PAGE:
All eyes are on Kogan as its share price plummet leads to its removal from the ASX200. But what does this mean for e-com in general?
In January 2021, Kogan shares hit a high of $21.67. On Monday, it closed at $7.20 (a 52-week low) in response to the announcement last Friday by the S&P Dow Jones Indices that it was removing Kogan from the ASX200 (effective prior to the opening of trading on 20 December) as a result of its quarterly review. Due to market capitalisation, Kogan is no longer at a level that makes it one of the 200 largest companies on the ASX.
Kogan has been struggling on the share market after facing post-lockdown related inventory struggles earlier in the year. The company has tried to reassure investors that surplus stock was no longer a challenge after its full year results announcement back in August. When questioned about whether it made the right call with stock provision, the response was that it would ‘let investors decide’. It appears investors have decided and the consequences are now being felt.
How this impacts share price moving forward remains to be seen. For fund managers that can only invest in shares on certain indices, this will obviously hinder a sharp rebound. Alternatively, for short-sellers or those confident in the online retailer’s future prospects, getting in below $8 could seem like a massive opportunity. Will we see Kogan shares hit double digits any time soon? Or will it hit another 52-week low? As at the time of writing, things were looking stable at $7.57.
Kogan’s woes aren’t exclusive to the marketplace with Booktopia also hitting a new low. Closing at $1.85 on Monday, this is far from its high of $2.99 back in August. It’s perhaps a surprising underperformance given the company’s positive outlook and strong growth prospects. At Booktopia’s AGM last week, it announced that in its first year as a listed company, it had beat all the financial targets it had set in its prospectus, yet the market response hasn’t been an overwhelming surge of confidence, its share price dropping 14 percent over seven days.
Source: E-Com Index based on ASX reporting for the period
Over the last three months, the ASX200 has shed 3.2 percent, while the ASX Listed E-Com Index has shed 22.9 percent, clearly underperforming. While Kogan and Booktopia’s share price has clearly contributed to this downwards trajectory (down 33.8 percent and 34.9 percent respectively), Temple & Webster is down 25.8 percent in the same period, closing at $10.03 on Monday, and Redbubble, closing at $3.15, lost 23.7 percent. MyDeal and Cettire are the only companies on the E-Com Index that made gains, MyDeal up 15 percent to $0.88 and Cettire up 21.2 percent to $3.15.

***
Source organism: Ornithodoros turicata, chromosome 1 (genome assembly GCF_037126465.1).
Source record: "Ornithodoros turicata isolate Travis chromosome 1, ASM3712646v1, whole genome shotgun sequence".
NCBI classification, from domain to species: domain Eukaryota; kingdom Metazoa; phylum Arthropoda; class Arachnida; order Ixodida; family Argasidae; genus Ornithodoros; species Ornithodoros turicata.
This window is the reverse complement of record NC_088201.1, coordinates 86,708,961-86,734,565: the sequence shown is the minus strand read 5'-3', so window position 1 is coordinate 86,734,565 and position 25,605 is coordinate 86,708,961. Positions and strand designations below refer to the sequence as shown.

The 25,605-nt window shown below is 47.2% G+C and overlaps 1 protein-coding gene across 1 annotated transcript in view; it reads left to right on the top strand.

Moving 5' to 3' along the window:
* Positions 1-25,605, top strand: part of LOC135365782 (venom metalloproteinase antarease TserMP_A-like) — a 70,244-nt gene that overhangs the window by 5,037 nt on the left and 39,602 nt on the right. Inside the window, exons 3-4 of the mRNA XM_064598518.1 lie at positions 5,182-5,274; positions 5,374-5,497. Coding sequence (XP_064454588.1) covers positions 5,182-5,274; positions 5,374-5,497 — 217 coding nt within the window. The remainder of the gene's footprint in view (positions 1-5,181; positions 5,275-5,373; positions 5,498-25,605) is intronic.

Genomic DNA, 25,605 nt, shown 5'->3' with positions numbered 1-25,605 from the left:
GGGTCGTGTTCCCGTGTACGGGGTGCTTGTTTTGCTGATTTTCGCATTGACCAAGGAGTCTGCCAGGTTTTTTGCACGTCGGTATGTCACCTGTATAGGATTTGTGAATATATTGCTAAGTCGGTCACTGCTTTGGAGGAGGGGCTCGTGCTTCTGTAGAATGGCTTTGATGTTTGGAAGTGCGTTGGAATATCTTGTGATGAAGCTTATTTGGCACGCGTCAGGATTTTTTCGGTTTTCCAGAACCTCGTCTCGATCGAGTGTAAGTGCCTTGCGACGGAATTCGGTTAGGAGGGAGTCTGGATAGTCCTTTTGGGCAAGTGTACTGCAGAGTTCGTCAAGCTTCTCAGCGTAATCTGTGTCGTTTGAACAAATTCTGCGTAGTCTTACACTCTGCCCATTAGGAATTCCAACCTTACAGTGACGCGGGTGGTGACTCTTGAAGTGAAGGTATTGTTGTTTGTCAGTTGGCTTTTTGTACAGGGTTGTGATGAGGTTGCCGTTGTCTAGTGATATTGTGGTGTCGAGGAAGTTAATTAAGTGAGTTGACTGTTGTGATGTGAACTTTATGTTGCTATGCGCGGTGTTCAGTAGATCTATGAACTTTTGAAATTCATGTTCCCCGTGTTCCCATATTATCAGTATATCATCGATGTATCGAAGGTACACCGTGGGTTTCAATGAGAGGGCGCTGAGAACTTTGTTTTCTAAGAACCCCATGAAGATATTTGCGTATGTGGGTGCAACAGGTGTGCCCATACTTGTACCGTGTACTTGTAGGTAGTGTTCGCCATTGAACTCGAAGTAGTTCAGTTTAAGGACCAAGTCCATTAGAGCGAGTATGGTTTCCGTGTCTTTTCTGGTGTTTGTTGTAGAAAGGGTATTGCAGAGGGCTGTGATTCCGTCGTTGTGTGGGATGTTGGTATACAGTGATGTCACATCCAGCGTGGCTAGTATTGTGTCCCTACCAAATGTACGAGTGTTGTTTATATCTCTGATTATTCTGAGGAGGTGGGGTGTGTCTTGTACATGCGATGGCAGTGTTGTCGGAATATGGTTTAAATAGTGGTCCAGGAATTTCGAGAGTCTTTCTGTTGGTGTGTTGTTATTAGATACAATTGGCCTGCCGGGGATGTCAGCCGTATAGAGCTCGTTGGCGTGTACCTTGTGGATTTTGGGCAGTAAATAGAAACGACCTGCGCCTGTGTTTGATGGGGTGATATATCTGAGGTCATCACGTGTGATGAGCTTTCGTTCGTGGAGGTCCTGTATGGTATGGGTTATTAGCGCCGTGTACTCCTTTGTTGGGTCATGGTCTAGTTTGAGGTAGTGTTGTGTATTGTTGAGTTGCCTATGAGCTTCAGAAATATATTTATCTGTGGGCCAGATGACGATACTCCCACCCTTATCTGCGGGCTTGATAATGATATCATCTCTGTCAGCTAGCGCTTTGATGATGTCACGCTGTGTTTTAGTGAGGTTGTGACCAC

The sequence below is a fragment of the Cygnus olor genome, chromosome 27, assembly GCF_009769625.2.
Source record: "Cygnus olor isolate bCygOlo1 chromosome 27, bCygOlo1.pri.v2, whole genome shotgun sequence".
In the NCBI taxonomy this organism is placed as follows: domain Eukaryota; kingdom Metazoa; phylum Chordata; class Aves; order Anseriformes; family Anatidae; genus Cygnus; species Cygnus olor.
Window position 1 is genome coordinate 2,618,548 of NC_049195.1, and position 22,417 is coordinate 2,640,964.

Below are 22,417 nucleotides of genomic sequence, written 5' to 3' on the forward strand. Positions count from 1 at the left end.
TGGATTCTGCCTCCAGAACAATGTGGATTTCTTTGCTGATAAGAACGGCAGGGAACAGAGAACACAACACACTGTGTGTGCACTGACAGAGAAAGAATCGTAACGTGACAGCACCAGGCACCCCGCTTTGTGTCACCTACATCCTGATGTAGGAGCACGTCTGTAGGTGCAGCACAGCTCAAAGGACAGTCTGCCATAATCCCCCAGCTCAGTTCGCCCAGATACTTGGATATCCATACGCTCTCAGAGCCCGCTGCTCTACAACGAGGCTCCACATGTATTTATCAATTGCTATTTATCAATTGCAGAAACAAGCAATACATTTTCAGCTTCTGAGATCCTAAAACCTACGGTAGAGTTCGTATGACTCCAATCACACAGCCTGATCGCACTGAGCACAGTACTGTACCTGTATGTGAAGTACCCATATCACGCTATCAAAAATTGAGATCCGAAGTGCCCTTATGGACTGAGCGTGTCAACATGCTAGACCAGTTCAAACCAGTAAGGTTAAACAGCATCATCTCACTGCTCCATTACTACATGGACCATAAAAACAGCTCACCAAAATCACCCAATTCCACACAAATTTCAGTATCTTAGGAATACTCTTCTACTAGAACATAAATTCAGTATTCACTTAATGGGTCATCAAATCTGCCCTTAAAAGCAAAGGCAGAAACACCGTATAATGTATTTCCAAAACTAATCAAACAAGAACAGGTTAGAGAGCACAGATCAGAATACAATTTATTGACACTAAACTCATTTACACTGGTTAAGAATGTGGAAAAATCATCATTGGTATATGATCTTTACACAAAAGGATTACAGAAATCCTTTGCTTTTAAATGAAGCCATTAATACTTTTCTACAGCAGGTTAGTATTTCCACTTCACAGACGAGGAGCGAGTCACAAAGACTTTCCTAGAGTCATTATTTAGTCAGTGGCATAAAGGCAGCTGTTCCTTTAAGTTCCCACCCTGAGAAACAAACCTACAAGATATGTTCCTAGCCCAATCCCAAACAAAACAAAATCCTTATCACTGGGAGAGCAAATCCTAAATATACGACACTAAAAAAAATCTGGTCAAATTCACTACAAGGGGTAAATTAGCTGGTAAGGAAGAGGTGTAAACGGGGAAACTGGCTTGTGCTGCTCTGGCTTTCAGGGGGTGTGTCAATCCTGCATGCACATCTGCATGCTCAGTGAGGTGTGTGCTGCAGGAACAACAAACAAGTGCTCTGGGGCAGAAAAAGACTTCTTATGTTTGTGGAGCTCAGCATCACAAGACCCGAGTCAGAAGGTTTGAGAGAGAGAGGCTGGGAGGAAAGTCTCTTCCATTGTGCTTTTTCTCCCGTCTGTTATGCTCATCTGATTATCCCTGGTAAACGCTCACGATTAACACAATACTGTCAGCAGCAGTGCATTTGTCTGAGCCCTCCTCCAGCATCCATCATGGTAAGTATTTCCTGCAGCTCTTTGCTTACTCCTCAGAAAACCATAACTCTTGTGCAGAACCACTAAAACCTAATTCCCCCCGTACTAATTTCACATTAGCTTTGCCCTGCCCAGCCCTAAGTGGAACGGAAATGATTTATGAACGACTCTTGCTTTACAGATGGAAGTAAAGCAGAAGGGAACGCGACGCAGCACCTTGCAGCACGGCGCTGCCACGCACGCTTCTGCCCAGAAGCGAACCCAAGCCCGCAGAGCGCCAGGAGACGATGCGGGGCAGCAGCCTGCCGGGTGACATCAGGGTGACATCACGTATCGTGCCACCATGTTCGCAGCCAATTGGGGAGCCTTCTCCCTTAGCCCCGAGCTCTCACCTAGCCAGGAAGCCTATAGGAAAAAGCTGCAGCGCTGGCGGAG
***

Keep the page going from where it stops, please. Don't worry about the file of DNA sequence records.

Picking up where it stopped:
Ahead of the Christmas period, BikeExchange has stabilised (0 percent over 14 days) and at $4.19, Adore Beauty dropped just 3.5 percent over seven days. Neither are mind-blowing results, but it’s far from the dramatic share price losses we’ve seen from other e-commerce companies on the ASX.
Will we see a rebound as we head to the end of the year? Will opportune investors buy-in at these 52-week lows, or is this just the beginning of a further dip? We know that e-commerce revenue is strong, and potential for growth in the industry is enormous. The pandemic has shifted consumer behaviour in the longer-term, though easing of restrictions and the opening of travel borders seems to have spooked investors in the shorter term. Whether retention and growth strategies are enough for the ASX Listed E-Com Index to recover remains to be seen.
Figures are current as at close of ASX on 6 December 2021. This is analysis only and not intended as investment advice.
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